What's not to love about the splashy video for Smash Mouth's new single,
"Pacific Coast Party"? It's got zipping jet skis, vixens with hula hoops,
clear-blue ocean shots and a busty babe clad in an American flag bikini. As
successful as the patriotic "Party" vid might be, though, it wasn't the band's first
Originally, Smash Mouth were planning to work with director McG ("Charlie's
Angels," Sugar Ray) and an all-star roster of celebs. But at the last minute,
McG canceled the shoot to work on the upcoming film "Dreadnaught."
"That totally sucked," vocalist Steve Harwell said in a recent phone
interview. "We went to L.A. and sat down with him, and we came up with this
crazy treatment. It was the most over-the-top cameo appearance treatment
you'd ever see in your life. We were trying to get Travolta to do this
dance scene. We wanted him to come back and do it and put the
["Saturday Night Fever"] suit on. He's trying to get in a movie that McG's
doing , so we were gonna try to pull the favor. But then McG couldn't do it
and this other treatment came along by this new guy Tryon George, which was
really cool, too. So we went with that."
Harwell described the song as the band's version of "West Coast disco," and
said he's pleased that the sweeping strings and funk-fueled guitars are a
departure from Smash Mouth's trademark alt-surf-pop sound. At the same time,
he's worried that the group's fans might not be ready for the sudden
"I just hope it works for everybody else because it's a little different for
us," Harwell said. "You put that on, and you're like, 'Who's this!?!' But I
like the challenge of having something so different coming from us because I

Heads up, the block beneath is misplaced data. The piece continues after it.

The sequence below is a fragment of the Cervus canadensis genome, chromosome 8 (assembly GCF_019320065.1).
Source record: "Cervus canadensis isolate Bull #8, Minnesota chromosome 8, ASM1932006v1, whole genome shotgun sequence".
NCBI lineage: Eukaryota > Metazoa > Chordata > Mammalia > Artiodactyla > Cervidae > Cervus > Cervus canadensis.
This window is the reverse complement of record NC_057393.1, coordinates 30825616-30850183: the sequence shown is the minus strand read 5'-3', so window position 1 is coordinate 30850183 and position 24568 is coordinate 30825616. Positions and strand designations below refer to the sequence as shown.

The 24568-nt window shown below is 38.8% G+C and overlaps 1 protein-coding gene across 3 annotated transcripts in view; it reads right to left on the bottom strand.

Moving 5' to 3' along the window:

love to f--- with people. And something like this throws everyone in a
tizzy. The thing is, we can't keep giving them the same thing over and over. People are gonna get bored. We can't give you 200 'Walkin' on the Sun's and 200 'All Star's. Those
were great songs, but this is a great song, too."
As much of a romp as "Pacific Coast Party" is, it's not completely
indicative of the rest of the band's new self-titled album, which comes out
November 27. Sure, Smash Mouth are still a party band at heart, but they're
no longer whooping it up 24-7. Much of that has to do with the hardships
they've endured since they stopped touring for their last LP, Astro
Lounge. There have been the pressures of creating another hit record, the
departure of drummer Kevin Coleman (who was replaced by Michael
Urband), the devastating loss of Harwell's son Presley Scott to lymphatic
leukemia in July (see "Smash Mouth Singer's Infant Son Dies") and the recent horrors of September 11.
"I've been through a world of sh-- lately," Harwell said with a sigh. "We have a song
on the new album called 'Out of Sight,' and that kind of starts out where I'm
saying that there's all this bullsh-- going on, but that we can deal with
it. You know, for everybody that's been killed and everyone that lost their
lives and people that have lost family members, [I feel like] the ones that
are gone are okay, and everything's gonna be alright. It just makes you
think a little bit."
Another song on the record, "Sister Psychic," is about late night TV
prognosticator Miss Cleo, though the track also leaves room for pause and reflection.
"There's a line in there that goes, 'Are we in our finest hour or headed for
disaster,' Harwell said. "It's kind of weird because every song on this
record fits what's going on in the world right now."
In times of crisis, Harwell copes with emotional turmoil by immersing
himself in his work, which explains why he only canceled two shows after his
"I was just going crazy at home," he explained. "Especially when it
happened. It sucked for my girlfriend because she wasn't able to come out
with us on the road, but at the same time, she knew I had to get out and
start playing shows and get back to work and just try to make people feel
good. That's what I'm trying to do just put a smile on everybody's face
just for two hours out of the day. If that's all I can do, that's worth it